The hard part about getting started with Python is not the language but the ecosystem. It’s easy to find good references on the Python language, but it’s harder to learn what packages are available, how to install them, etc. That was my experience, and Miz Nazim started with a similar observation in his article Python Ecosystem: An Introduction.
Maybe its always harder to learn a language’s ecosystem than the language itself. But I think this was the case for me with Python more than with other languages I’ve used. I wish I’d found Nazim’s article or something like it when I was learning Python.
12 thoughts on “The Python ecosystem”
I had the same experience. I came from Perl, and I wanted to expand my horizons with Python, but the example of exasperation I gave with Python was that when I wanted to parse HTML in Perl, I went to CPAN and downloaded HTML::Parser. In Python, I stumbled around until I found the BeautifulSoup package. How do you go looking for that for your purposes?
pip and easy_install are a good start, although the whole system would definitely benefit from some standardization. Given that one of the strengths of python is supposed to be (and imo is) the collection of libs available, this is an important feature to drive adoption
I *completely* agree that Python was one of the hardest ecosystems for me to “get”.
Actually, I’ve been programming in Ruby for years and it’s terrible. The problem is that Rails is already on version 3 and there’s really no good documentation. Here’s someone else’s blog about his experience, and they pretty much mirror mine: http://fskrealityguide.blogspot.com/2008/08/ruby-on-rails-sucks.html
I guess I’m concerned with higher-level documentation. For example, SciPy is well documented, but I didn’t know it existed when I first started using Python. Suppose you were doing web development in Ruby, but didn’t know about Rails! I admit that’s not the best example since Rails is as well known as Ruby.
I didn’t really have too much trouble figuring this stuff out. Whenever I’d hit a roadblock, I would do Google something like “Python HTML Parser” and it would almost always get me what I needed. Some of the more esoteric stuff for Windows was a bear to find. And yes, there are a LOT of excellent resources out here with crappy documentation (or none). I still love Python though.
This is true of R as well, and online search for help can be especially frustrating — I assume it’s easier to find guidance with a term like “python” than “r”… I’ve seen several good introductions to R, but none focused on the ecosystem like this.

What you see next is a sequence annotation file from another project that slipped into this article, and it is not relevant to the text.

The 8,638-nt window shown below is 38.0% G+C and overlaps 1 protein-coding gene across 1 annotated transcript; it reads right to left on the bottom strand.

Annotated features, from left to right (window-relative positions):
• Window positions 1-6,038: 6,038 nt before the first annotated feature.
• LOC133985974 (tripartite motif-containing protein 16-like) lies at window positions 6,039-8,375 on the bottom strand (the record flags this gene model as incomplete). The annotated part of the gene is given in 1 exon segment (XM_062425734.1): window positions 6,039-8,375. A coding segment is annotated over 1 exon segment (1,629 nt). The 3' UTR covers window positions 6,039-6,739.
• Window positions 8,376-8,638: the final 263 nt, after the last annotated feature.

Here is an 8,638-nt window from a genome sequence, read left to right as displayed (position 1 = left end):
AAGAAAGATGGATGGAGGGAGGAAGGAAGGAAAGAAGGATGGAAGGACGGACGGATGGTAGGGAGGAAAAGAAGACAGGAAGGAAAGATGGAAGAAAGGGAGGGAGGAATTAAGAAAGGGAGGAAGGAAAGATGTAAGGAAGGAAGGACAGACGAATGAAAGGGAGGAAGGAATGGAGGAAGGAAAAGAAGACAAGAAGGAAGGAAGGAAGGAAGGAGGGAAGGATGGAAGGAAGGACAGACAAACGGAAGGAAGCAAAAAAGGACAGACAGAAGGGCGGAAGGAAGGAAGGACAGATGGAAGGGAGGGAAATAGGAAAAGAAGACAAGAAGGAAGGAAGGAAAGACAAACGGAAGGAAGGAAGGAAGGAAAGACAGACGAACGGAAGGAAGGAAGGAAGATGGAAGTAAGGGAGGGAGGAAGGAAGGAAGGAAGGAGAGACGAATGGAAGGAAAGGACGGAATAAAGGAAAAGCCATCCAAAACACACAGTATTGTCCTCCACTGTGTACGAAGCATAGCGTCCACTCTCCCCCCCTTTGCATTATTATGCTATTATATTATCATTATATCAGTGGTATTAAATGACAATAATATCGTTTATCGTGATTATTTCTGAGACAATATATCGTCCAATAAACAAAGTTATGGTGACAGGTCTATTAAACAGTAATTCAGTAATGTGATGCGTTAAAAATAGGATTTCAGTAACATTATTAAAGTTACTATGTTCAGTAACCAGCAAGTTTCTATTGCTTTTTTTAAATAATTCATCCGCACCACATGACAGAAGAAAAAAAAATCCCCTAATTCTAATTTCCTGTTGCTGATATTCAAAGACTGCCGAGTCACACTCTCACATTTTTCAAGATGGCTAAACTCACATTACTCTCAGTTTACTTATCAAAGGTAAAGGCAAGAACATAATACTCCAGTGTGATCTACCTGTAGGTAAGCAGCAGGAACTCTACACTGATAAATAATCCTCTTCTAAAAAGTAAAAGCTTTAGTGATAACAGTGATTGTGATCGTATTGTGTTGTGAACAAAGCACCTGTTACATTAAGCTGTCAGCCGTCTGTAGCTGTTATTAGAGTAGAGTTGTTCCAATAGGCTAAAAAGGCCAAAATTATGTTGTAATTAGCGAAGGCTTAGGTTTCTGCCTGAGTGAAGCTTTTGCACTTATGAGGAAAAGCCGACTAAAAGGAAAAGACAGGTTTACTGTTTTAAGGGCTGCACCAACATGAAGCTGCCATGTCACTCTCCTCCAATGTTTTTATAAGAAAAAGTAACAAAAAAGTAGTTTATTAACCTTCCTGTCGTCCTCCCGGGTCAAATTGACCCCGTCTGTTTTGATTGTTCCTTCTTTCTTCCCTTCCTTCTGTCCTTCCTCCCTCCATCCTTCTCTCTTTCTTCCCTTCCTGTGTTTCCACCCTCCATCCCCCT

Does anyone have a good example of what an easy ecosystem to grok would be? [I’m asking because I did not have this difficulty with Python, but I guess I might simply lack a better alternative to compare with (?)]
Mac: In my experience, commercial software tends to have a more accessible ecosystem. For example, I found it much easier to know what’s available for C# than for Python. Microsoft has an army of speakers, writers, and marketers who want you to know what’s available in their products.
Thank you for the reply John. Funny enough, I’m so much into free software that it did not even occurred to me there is a thing called “commercial software” out there! Shame on my geekness! :( [The little RMS in me is compelled to question the semantics of the word “available” though! ;)]
Open source and commercial software are quite different. I live in both worlds. Each has its advantages.
Commercial software tends to be more focused. They have a target market, and if you’re in that target market, the tools can be very convenient. But if you get off the beaten path you can be in for grief. Here’s a post that goes into this idea a little more: Microsoft developers need not apply.
As a newcomer to Python, it sometimes feels like Python is less a language than it is an ecosystem that just happens to have a language associated with it. It’s not that Python is not an execellently pragmatic language, it’s just that even a cursory experience with it makes one realize that the language itself is just the tip of a vast iceberg. I conflicted about what this means to a newcomer: on the one hand, I wish it were all more accessible and better organized; on the other, I think the chaos is part of the health of Python. Healthy ecosystems are like that: always on the edge of being out of control, no single point of failure, etc.